The algorithm used by Komodo is a unique variant of the proof of work consensus called delayed proof of work (dPoW). This creates a platform that is secured by BTC’s hash power, and is fast and energy efficient. In addition, Komodo is protected by a fail-safe. For example, if the KMD blockchain were to fail, the BTC blockchain and the blockhash are available; and due its unique notary node system, the consumption of energy is lower than if it were to use computational power (PoW) to solve for the new block. To attack and destroy the Komodo platform, every single bit of information about it would need to be destroyed, because a single accurate copy of the KMD blockchain history is enough to build everything back. This feature also applies to asset chains (more on asset chains later). Usually, newer cryptocurrencies have weak security because of their lack of hashing power, but with the Komodo platform, the new currency is immediately secured by the Bitcoin blockchain through dPOW. What is important to note is that this ensures a transaction is going to be quick, inexpensive, and yet still secure (even for newer currencies). Another benefit to this is that it is a flexible system. If, for example, Bitcoin became less secure than another chain, such as Dogecoin or Litecoin, the Komodo team has contingencies in place to be able to switch the hashes to the respective coin that is the most secure.


The BarterDEX platform is anonymized by the JUMBLR system. This technology allows its users to privatize their coins. In short, the system sends the funds from a transparent address to multiple zk-SNARK addresses. A zk-SNARK address uses the technology used by Zcash. This technology allows transactions to remain fully encrypted, yet also remain verifiable and valid on the blockchain. What is important to note, however, is what it does – it makes the coin anonymous and cuts any trail to the user. This process is another way to remove any need to trust an external party, as when mixing or tumbling coins. Currently, only the KMD coin can be used in this process. This means that when using JUMBLR for, say, Horizon State (HST), the coin will automatically be traded for KMD coins. The fees to use the JUMBLR service are 0.3%, and this is significantly lower than all the known BTC tumblers. For comparison, CoinMixer has random fees of 1-3% plus a standard 0.0005 BTC. The positive side of this is that it is one of the few systems that truly anonymizes coins on a trustless system, as coin mixers are notorious for their use on the dark web and thus can be risky for those that are interested in anonymity.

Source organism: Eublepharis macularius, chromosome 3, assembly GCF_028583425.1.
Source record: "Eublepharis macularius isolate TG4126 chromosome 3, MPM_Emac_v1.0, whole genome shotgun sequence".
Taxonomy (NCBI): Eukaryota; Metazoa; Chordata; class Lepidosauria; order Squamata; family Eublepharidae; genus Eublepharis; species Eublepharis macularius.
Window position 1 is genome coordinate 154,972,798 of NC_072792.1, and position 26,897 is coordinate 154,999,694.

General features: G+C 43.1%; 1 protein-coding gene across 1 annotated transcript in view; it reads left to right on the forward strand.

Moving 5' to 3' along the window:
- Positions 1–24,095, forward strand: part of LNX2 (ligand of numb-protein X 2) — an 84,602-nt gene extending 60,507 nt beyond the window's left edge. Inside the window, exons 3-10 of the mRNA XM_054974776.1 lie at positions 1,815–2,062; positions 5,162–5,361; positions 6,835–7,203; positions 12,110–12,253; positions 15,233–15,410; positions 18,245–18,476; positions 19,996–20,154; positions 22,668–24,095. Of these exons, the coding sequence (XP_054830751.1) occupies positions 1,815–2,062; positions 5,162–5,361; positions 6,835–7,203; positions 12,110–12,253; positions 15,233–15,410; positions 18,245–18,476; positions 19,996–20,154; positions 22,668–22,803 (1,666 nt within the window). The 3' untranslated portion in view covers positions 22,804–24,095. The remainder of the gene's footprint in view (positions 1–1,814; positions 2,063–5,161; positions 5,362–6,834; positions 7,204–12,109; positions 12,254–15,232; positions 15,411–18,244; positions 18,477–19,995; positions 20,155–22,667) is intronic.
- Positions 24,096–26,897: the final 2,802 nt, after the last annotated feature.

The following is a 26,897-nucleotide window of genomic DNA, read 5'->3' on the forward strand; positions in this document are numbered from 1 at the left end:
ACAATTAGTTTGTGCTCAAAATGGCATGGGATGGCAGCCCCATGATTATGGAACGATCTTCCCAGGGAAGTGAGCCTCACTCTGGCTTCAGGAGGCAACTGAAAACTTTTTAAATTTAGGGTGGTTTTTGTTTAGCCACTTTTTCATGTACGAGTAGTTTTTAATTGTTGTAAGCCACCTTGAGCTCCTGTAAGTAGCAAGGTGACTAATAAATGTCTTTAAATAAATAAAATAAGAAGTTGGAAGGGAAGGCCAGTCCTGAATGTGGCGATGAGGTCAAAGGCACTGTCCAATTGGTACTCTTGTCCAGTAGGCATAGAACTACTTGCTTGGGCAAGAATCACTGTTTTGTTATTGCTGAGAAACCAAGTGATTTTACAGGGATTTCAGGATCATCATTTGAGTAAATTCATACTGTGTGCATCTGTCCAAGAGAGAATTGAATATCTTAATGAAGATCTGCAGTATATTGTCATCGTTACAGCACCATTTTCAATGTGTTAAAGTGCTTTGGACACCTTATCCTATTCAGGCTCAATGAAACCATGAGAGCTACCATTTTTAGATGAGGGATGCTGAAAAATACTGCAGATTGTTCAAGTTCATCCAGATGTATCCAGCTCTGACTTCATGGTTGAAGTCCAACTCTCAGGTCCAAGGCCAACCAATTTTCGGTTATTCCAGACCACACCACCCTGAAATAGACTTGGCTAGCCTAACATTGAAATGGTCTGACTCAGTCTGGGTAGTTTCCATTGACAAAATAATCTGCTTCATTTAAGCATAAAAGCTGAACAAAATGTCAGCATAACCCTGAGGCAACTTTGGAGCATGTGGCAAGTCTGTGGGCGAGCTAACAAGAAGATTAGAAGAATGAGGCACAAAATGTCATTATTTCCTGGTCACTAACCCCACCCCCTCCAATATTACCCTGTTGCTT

As mentioned before, there is a relationship Monaize, the first-ever dICO, which, with the available information at hand, is set to be a very successful project, as it is an attempt at creating an inexpensive and transparent e-banking platform for small businesses that utilizes cryptocurrencies. If Monaize proves to be a success, more partners are sure to be announced. Unfortunately, the dICO was delayed temporarily in order to improve technical difficulties with some of the simpler aspects of the system. That is, while performing a simulation of a dICO, the Komodo team noticed a few problems. The main problem (a lack of liquidity) was fixed in a mere three hours by the team, but there still remain issues the team faces. One issue the platform has is that there is significant congestion of the BTC blockchain, which can cause an atomic swap to fail, though the development team has a workable solution. Further, users also have trouble understanding how UTXOs are used, which, due to the complexity of UTXOs, KMD is working on a completely back-end process for this, enabling a seamless experience for the user, with no technical expertise being required.